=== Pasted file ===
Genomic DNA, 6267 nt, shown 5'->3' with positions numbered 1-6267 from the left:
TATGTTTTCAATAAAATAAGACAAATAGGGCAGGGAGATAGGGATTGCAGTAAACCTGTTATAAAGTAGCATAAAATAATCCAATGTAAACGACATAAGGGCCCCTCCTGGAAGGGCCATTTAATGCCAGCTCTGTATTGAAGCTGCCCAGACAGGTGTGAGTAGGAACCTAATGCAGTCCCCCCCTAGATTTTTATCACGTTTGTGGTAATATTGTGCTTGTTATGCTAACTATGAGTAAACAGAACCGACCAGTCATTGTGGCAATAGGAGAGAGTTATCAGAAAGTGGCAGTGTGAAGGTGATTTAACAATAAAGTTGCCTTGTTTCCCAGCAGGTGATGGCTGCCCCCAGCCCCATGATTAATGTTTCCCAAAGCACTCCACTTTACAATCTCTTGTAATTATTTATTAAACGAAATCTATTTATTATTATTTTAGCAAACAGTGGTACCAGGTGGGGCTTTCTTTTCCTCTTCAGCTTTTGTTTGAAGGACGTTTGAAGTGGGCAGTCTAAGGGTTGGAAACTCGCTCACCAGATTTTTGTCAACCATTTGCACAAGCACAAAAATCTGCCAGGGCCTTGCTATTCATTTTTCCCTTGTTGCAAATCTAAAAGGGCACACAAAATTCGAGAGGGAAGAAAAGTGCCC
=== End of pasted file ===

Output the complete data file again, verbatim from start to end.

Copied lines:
Genomic DNA, 6267 nt, shown 5'->3' with positions numbered 1-6267 from the left:
TATGTTTTCAATAAAATAAGACAAATAGGGCAGGGAGATAGGGATTGCAGTAAACCTGTTATAAAGTAGCATAAAATAATCCAATGTAAACGACATAAGGGCCCCTCCTGGAAGGGCCATTTAATGCCAGCTCTGTATTGAAGCTGCCCAGACAGGTGTGAGTAGGAACCTAATGCAGTCCCCCCCTAGATTTTTATCACGTTTGTGGTAATATTGTGCTTGTTATGCTAACTATGAGTAAACAGAACCGACCAGTCATTGTGGCAATAGGAGAGAGTTATCAGAAAGTGGCAGTGTGAAGGTGATTTAACAATAAAGTTGCCTTGTTTCCCAGCAGGTGATGGCTGCCCCCAGCCCCATGATTAATGTTTCCCAAAGCACTCCACTTTACAATCTCTTGTAATTATTTATTAAACGAAATCTATTTATTATTATTTTAGCAAACAGTGGTACCAGGTGGGGCTTTCTTTTCCTCTTCAGCTTTTGTTTGAAGGACGTTTGAAGTGGGCAGTCTAAGGGTTGGAAACTCGCTCACCAGATTTTTGTCAACCATTTGCACAAGCACAAAAATCTGCCAGGGCCTTGCTATTCATTTTTCCCTTGTTGCAAATCTAAAAGGGCACACAAAATTCGAGAGGGAAGAAAAGTGCCC